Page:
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Sell Your Home & Rent it Back

By: Beth Morrisey MLIS - Updated: 18 Jul 2012 | comments*Discuss
 
Property house home accommodation

It is estimated that close to 1 million properties are put on the market but are unable to be sold each year in the United Kingdom leaving many homeowners in dire financial straits. When forced to do so, usually after being faced with the threat of repossession. many of these people choose to sell their homes for cash and take the “leaseback” option. This effectively means that they sell their homes to companies and then rent their home back while the company or a designated individual becomes their landlord. With little regulation of these rent back/leaseback schemes there is considerable risk involved to the homeowner turned tenant. If you are considering selling your home and renting it back, be sure to do a thorough analysis of the deal that you are offered before accepting just any terms. If you don’t, in the long run you might still lose your home anyway.

Selling Your Home and Renting It Back: The Pros

There is one obvious benefit of selling your home quickly and renting it back: you can avoid having your home repossessed when you secure the proceeds of the sale quickly (and usually in cash). When these rent back/leaseback schemes work fairly, it means that the homeowners sells his or her property at a fair market value, and then simply rents it again for a fair market (per week or per month) rent. In between, the homeowner turned tenant needn’t worry about packing up possessions, changing decorations, engaging the services of moving companies or wasting his or her time looking for suitable rental accommodations. It also means that individuals do not need to alter their commute to work, children do not need to change schools and life can generally carry on uninterrupted. Unfortunately, this is the best case scenario that is only achieved when both the company buying the home and the individual selling the home and renting back are both above board.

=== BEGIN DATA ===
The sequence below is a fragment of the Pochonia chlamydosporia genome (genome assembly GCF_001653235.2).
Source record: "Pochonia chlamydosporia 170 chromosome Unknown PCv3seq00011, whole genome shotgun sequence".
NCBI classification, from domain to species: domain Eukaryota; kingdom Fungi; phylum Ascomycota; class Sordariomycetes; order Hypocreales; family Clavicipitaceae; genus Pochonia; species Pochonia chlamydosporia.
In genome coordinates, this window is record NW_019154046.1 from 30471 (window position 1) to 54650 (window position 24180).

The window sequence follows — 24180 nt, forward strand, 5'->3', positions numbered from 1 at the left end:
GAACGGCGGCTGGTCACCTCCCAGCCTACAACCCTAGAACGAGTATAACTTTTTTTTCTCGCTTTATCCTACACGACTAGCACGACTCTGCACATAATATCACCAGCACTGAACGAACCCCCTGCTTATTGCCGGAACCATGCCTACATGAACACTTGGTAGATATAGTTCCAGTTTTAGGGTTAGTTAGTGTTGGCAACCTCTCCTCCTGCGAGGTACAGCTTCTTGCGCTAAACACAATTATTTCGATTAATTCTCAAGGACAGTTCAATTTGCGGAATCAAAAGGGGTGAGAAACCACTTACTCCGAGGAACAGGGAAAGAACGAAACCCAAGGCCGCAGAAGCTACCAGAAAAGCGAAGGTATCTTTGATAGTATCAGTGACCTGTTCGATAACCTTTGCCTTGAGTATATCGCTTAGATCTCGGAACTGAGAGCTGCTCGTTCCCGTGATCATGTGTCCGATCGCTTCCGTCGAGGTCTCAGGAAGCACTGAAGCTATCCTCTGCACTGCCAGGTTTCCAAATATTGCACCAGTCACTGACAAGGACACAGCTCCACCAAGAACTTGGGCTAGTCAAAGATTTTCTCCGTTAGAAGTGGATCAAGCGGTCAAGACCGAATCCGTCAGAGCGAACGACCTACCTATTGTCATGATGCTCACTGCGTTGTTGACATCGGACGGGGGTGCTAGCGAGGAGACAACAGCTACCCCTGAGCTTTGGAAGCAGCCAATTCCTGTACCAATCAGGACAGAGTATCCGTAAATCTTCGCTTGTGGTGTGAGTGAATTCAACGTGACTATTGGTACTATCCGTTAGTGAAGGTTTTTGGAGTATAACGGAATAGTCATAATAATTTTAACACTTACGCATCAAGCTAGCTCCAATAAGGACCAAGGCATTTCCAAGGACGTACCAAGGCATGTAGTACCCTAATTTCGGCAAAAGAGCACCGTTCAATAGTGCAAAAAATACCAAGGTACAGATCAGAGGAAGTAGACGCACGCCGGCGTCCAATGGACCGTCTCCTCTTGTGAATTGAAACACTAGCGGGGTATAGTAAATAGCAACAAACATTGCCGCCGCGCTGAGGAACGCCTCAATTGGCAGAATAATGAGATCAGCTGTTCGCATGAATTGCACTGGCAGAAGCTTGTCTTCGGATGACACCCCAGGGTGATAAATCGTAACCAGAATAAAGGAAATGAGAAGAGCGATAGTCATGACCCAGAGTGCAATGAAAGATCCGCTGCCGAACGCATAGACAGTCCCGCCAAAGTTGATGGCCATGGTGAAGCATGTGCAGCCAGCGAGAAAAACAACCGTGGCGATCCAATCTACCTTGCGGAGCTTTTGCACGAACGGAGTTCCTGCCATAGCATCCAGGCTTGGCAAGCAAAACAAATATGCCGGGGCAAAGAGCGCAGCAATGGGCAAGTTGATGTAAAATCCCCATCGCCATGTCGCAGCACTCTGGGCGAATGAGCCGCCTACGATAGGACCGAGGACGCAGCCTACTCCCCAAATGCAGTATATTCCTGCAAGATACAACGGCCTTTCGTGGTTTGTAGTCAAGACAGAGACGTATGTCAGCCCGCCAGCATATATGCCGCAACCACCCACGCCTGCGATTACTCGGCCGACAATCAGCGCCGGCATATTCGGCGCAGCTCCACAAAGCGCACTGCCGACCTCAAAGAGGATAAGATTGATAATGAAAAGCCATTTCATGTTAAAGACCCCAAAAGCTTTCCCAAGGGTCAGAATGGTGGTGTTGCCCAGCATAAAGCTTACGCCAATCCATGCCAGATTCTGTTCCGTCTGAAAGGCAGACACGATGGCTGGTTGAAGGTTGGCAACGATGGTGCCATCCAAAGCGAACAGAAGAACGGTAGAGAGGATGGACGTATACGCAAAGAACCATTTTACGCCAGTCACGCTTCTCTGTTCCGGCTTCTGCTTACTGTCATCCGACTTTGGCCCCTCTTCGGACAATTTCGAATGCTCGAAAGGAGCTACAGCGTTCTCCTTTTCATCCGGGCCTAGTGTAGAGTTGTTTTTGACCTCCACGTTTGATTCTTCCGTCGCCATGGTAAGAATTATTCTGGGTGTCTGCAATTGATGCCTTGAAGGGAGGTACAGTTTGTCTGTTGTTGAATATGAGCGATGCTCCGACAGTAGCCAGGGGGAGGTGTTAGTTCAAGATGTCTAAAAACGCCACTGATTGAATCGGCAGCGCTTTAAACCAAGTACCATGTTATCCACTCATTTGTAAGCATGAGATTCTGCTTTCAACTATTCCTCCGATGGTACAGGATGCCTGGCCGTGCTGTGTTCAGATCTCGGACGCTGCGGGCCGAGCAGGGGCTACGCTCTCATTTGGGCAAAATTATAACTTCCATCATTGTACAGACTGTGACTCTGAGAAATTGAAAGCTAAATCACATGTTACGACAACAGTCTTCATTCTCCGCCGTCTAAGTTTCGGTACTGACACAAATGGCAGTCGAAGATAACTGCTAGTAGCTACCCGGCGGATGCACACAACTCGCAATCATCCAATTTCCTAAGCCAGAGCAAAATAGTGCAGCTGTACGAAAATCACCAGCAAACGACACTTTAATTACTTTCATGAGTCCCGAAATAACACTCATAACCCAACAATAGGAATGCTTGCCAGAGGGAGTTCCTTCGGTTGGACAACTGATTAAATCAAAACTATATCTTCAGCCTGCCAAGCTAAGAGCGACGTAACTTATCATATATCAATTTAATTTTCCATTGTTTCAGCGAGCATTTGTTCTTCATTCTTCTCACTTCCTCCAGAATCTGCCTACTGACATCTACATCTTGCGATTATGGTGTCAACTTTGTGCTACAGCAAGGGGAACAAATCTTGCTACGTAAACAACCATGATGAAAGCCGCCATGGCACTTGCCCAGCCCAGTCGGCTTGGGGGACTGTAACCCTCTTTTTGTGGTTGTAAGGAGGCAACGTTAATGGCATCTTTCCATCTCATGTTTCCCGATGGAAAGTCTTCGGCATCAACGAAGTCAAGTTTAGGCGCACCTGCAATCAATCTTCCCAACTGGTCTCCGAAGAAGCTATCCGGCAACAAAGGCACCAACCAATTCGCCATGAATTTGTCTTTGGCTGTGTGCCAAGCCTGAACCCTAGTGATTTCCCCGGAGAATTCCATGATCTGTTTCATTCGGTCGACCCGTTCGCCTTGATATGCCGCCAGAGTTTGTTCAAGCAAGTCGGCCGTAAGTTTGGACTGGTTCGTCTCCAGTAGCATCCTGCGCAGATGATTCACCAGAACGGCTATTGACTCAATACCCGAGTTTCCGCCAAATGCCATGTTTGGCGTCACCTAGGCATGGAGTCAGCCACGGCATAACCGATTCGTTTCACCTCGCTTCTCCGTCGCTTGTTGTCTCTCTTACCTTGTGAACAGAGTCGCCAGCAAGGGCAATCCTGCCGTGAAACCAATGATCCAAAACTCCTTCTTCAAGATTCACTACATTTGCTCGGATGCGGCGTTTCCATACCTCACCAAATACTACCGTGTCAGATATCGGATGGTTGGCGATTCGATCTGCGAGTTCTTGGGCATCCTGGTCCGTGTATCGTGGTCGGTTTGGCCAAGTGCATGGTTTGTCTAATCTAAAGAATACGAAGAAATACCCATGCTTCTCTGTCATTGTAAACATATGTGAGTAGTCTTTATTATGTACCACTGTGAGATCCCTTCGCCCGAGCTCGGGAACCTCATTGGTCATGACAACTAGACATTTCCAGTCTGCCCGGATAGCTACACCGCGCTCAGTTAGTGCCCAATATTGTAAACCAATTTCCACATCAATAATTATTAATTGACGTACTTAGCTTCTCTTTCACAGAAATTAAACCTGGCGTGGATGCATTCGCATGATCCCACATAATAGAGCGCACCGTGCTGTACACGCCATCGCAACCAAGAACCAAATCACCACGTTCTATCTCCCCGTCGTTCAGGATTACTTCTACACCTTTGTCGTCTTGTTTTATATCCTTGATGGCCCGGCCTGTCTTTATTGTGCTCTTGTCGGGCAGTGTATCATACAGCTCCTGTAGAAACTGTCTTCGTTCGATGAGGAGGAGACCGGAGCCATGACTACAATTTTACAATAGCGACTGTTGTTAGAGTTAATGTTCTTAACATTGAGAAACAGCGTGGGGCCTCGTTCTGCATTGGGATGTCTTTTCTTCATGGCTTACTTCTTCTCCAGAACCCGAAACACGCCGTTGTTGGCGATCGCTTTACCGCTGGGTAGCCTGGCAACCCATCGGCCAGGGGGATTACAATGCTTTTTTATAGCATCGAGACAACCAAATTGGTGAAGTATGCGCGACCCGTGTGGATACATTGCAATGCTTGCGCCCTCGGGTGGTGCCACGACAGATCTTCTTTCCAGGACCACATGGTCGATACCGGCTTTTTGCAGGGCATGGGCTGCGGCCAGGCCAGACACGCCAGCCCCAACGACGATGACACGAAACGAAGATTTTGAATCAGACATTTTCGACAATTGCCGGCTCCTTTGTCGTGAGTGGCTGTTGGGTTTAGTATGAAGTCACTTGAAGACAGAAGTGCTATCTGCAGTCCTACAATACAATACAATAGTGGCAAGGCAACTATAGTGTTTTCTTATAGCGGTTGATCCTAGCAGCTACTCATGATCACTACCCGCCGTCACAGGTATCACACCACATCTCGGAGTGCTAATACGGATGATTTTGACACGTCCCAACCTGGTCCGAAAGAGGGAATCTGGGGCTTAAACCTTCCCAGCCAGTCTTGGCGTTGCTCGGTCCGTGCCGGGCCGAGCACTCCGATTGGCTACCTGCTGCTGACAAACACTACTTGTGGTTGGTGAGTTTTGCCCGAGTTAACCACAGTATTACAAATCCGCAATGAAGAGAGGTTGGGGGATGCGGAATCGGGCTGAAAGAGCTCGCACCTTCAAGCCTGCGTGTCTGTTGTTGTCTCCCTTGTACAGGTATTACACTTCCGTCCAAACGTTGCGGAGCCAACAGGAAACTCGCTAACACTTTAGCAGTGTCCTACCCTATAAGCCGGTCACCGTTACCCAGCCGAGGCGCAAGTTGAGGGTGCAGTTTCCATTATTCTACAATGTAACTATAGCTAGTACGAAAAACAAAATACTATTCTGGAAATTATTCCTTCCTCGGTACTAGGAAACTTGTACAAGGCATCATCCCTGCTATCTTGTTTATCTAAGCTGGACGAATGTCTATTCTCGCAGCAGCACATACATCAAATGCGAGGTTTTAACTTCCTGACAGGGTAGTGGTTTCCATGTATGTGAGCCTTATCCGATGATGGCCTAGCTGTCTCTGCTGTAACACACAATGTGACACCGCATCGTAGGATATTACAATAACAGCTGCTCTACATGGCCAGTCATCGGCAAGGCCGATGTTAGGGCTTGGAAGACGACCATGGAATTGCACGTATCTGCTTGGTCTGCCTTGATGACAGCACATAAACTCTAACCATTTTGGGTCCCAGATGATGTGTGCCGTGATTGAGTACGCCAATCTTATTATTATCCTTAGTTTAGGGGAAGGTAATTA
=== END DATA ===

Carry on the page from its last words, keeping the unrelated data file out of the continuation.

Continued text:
Selling Your Home and Renting It Back: The Cons

When rent back/leaseback schemes go wrong, they can go very, very wrong. From the beginning the offered price for the house may be well under fair market value, but if it covers the mortgage some sellers are so desperate to avoid repossession that they will agree. The level of rent that is asked may then be above the market average, and sharp rent rises may also come into play. Some sellers turned renters also agree to a time limit for their rent, meaning that at the end of a year or two year tenancy not only can the rent be raised but they may find themselves “evicted” or their lease un-renewed by their landlord. There is also the risk that the landlord himself may be unscrupulous and may not even pay the mortgage as he agreed, leaving the home open to repossession once again and this time the tenant at the mercy of their decisions.

The benefits and risks of selling your home and renting it back will differ for everyone, and thoroughly analysing the deal that is set before you is the only way to ensure that you are not taken advantage of.

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